4,728 reputation
922
bio website sites.google.com/site/…
location Pittsburgh, PA
age 35
visits member for 3 years, 3 months
seen Oct 4 '13 at 14:54

I am a software engineer at the cluster debugging group at Google in Pittsburgh.

I received a Ph.D. in Software Engineering from Carnegie Mellon University. My dissertation focused on the usability of API documentation and on memory and knowledge sharing in collaborative development. My studies demonstrated that developers often fail to learn the most important details about methods they invoke even if these details appear in the JavaDoc. As part of my work, I developed an Eclipse plugin named eMoose that decorates calls with important associated information to attract the reader's attention.

I hold an M.S. and B.S. in Computer Science from the Technion in Israel, and have previously worked for IBM research, Intel, and Thomson Reuters.


Apr
21
answered How viable is a PhD in software security research?
Apr
21
answered Can you choose your tools or do you take what you get?
Apr
21
answered What should I expect as a C++ software engineer in a company that develops python web applications?
Apr
17
comment Do GUI programmers have an undue advantage over others?
Having to work with layouts (whether Swing, GWT, HTML, CSS.) is such a torture that not having to deal with it is an advantage...
Apr
17
answered Is it a good idea to take a dev job knowing you'll be leaving shortly?
Apr
15
answered Background education of software engineers: academic or on the job?
Apr
13
answered Importance of learning to google efficiently for a programmer?
Apr
12
comment How do you represent container classes in UML?
Michael, years ago I spent a significant portion of my Ph.D. work observing how people use UML in the real world and how they mix notation. A lot of the photos are in my dissertation, you might find them reassuring.
Apr
11
answered How do you represent container classes in UML?
Apr
6
comment Must strong developers carry the weight of the world on their shoulders?
It doesn't have to be a Google sized company - I've met great programmers in small companies and even in non-software companies. People "bubble up" in every market. For example, I work in Pittsburgh, and many of my fellow workers had worked for local companies. Dallas is probably smaller, though I guess that much tech goes to Austin.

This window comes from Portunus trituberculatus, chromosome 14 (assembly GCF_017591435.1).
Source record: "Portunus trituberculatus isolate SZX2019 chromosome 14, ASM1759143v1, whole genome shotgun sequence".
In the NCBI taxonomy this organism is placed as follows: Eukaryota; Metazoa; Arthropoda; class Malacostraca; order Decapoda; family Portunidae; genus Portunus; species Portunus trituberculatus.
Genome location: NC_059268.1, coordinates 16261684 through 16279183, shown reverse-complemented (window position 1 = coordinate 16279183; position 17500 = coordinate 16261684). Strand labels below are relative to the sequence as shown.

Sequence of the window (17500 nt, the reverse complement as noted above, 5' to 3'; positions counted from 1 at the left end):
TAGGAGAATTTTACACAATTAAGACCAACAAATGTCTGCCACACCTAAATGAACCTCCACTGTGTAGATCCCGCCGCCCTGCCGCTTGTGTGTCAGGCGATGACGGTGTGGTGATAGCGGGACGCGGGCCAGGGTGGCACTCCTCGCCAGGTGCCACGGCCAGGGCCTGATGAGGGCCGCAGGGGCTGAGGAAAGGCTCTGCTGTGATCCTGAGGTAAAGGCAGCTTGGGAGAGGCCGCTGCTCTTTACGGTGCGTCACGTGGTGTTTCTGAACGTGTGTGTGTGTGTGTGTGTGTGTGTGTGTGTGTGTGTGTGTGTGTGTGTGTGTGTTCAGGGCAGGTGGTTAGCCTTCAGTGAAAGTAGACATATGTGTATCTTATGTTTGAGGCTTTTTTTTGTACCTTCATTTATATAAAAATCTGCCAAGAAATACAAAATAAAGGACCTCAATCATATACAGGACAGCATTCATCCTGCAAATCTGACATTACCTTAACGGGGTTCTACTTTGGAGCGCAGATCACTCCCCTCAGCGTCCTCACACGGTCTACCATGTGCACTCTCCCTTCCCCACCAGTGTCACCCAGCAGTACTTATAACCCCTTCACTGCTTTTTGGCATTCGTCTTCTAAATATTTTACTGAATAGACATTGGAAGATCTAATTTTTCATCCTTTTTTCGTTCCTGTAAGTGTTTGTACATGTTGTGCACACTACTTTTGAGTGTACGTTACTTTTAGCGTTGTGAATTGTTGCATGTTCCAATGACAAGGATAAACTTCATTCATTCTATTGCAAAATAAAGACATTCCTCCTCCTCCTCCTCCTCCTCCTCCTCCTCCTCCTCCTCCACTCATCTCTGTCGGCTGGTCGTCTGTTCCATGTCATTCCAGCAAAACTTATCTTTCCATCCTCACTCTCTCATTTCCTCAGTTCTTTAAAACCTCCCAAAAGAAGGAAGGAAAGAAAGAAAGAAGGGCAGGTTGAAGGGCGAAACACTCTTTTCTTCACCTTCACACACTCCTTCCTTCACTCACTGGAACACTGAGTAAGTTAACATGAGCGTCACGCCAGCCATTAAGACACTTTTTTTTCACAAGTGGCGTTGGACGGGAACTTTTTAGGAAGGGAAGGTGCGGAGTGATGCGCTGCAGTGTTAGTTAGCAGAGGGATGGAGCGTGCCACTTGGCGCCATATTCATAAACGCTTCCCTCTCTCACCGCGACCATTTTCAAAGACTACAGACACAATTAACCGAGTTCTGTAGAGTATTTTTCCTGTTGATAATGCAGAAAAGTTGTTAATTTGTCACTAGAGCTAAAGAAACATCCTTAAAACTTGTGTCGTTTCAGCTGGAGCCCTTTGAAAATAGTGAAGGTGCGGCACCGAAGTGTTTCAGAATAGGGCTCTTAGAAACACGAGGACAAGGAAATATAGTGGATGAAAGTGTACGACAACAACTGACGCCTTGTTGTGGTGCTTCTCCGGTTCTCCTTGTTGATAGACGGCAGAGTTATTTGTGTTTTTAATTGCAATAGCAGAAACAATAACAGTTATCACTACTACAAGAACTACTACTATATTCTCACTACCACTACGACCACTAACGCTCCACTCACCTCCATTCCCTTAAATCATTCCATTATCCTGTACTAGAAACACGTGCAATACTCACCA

Apr
5
awarded  Nice Answer
Apr
5
answered Must strong developers carry the weight of the world on their shoulders?
Apr
5
answered Do job postings exaggerate their requirements?
Apr
5
answered Where does this concept of “favor composition over inheritance” come from?
Apr
5
comment Where does this concept of “favor composition over inheritance” come from?
IMHO that concept has never been fully adjusted to the variety of languages that support both interface inheritance (i.e., subtyping with pure interfaces) and implementation inheritance. Too many people follow this mantra and don't use enough interfaces.
Apr
4
comment Quick update of what's new in Java in the last 5 years?
The sad thing about Java is that it is in fact possible to give a quick update about its evolution in 5 years. Much harder to do that with languages that don't evolve as glacially.
Mar
23
comment From Programmer to System Admin?
At Google there's a position called a "Site Reliability Engineer". A lot of the people I know in that role have CS degrees and come from a programming background, but were interested in having more sysadmin and debugging related positions.
Mar
18
answered Why is Software Engineering not the typical major for future software developers?
Mar
18
answered How do I transition from physics and math to programming?
Mar
18
comment Why do ads for s/w engineers always say they “offer a fast-paced environment”?
"Fast pace" is the corporate culture equivalent of a "Dynamic" worker from the job ads of the 90s. It's also code word for "if you're past 35, we don't want to hire you but can't admit it".